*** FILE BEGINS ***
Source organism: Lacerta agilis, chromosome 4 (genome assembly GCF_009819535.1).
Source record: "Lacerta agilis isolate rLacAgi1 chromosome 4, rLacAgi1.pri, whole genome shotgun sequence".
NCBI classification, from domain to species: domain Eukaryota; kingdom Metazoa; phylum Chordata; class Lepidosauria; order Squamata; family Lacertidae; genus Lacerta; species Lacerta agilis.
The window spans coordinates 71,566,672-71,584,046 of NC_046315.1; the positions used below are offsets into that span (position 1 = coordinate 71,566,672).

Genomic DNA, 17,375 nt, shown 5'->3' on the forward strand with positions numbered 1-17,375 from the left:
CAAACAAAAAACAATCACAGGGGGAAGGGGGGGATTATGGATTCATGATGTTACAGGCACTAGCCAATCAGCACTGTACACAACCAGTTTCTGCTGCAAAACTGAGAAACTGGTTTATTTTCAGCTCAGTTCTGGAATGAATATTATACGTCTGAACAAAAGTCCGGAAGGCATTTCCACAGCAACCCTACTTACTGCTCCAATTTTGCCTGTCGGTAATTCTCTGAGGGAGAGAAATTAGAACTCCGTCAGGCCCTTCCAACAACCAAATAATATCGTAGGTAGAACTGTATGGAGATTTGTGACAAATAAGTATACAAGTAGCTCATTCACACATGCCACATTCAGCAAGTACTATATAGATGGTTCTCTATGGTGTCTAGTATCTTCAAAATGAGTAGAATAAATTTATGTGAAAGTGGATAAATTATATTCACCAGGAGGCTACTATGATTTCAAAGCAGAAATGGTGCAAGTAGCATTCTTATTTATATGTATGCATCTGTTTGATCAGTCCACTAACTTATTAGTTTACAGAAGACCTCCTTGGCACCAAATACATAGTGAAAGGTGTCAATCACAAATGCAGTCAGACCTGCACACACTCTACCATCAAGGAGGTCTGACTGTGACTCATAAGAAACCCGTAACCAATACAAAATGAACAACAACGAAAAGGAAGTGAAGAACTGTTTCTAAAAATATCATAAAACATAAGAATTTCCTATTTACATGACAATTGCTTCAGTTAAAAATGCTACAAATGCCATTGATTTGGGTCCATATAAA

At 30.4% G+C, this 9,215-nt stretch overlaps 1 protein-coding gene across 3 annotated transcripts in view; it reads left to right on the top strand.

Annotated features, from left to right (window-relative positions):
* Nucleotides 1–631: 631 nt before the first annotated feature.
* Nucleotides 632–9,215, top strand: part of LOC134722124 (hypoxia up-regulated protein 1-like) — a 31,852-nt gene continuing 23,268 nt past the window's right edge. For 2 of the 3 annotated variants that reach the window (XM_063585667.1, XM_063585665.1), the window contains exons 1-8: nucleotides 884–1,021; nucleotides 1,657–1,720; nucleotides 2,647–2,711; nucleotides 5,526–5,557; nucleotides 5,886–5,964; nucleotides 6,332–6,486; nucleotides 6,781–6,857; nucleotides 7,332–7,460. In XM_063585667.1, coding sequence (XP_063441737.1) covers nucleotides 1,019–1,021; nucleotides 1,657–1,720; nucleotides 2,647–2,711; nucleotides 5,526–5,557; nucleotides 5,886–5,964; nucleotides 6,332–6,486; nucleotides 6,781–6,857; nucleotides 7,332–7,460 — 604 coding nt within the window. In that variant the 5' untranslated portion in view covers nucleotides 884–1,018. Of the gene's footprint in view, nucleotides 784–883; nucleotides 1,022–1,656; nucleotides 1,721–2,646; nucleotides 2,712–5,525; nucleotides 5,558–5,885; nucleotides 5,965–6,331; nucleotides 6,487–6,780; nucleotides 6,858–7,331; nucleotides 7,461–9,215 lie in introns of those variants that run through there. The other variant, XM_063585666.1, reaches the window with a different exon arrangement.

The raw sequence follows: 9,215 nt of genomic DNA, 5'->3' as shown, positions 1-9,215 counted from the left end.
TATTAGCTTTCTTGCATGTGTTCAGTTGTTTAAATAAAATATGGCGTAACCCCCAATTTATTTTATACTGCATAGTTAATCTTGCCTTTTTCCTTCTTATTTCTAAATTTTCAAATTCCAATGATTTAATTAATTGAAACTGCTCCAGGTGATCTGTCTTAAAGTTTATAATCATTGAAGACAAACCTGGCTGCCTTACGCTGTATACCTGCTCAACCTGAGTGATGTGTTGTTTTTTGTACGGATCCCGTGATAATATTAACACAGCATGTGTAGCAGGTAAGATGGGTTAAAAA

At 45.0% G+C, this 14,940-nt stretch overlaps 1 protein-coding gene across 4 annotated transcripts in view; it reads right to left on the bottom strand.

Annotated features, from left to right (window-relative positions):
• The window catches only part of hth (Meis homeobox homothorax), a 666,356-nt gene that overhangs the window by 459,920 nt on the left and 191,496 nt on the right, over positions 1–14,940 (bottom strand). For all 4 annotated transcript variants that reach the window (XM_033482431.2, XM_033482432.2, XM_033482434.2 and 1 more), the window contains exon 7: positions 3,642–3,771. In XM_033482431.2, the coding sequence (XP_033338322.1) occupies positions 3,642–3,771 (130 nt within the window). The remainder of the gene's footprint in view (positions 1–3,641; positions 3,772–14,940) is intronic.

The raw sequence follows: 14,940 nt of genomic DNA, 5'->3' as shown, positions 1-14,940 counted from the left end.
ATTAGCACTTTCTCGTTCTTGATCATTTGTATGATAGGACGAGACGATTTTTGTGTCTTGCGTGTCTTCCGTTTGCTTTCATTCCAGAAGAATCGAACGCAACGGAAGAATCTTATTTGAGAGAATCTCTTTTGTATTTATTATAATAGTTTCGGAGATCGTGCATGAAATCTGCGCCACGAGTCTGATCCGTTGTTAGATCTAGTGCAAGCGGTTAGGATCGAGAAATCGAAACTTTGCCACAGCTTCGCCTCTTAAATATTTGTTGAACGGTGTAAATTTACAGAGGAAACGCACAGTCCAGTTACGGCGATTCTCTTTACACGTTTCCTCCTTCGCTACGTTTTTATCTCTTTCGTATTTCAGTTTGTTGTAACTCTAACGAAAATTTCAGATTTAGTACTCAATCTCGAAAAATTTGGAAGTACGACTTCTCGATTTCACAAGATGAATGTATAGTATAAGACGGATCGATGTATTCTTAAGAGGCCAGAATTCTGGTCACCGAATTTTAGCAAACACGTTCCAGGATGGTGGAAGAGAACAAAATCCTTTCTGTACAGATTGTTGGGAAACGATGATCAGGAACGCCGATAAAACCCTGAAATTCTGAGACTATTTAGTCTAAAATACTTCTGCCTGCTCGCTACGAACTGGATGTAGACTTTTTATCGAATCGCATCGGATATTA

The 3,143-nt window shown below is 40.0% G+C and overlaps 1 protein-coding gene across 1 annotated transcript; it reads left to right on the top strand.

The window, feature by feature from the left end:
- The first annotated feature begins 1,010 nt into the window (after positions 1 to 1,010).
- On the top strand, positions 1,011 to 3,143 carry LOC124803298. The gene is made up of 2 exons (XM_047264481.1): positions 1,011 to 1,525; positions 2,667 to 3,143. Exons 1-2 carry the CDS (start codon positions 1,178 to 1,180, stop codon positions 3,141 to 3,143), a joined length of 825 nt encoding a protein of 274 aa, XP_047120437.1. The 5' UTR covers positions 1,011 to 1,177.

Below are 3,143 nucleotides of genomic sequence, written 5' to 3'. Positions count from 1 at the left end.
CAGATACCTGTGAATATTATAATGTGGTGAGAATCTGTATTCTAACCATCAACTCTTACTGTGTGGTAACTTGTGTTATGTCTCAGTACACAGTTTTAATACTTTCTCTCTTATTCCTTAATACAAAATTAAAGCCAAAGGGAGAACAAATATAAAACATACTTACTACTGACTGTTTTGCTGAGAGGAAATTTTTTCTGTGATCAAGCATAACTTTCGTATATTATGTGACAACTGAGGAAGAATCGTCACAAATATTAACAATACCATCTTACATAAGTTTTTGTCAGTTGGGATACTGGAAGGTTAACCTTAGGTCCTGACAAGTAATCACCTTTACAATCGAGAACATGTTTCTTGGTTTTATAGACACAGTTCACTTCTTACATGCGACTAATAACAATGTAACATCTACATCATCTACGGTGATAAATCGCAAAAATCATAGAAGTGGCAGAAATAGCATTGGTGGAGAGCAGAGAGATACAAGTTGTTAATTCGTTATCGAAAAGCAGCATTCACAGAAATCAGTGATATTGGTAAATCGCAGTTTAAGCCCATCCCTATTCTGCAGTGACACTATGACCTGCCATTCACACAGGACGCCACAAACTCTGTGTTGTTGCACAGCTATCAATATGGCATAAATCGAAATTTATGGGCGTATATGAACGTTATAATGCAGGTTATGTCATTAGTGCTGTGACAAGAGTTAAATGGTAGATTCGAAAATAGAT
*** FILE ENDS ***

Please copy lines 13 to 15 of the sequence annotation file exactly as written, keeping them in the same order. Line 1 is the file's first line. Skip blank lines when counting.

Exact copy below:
At 45.0% G+C, this 14,940-nt stretch overlaps 1 protein-coding gene across 4 annotated transcripts in view; it reads right to left on the bottom strand.

Annotated features, from left to right (window-relative positions):
• The window catches only part of hth (Meis homeobox homothorax), a 666,356-nt gene that overhangs the window by 459,920 nt on the left and 191,496 nt on the right, over positions 1–14,940 (bottom strand). For all 4 annotated transcript variants that reach the window (XM_033482431.2, XM_033482432.2, XM_033482434.2 and 1 more), the window contains exon 7: positions 3,642–3,771. In XM_033482431.2, the coding sequence (XP_033338322.1) occupies positions 3,642–3,771 (130 nt within the window). The remainder of the gene's footprint in view (positions 1–3,641; positions 3,772–14,940) is intronic.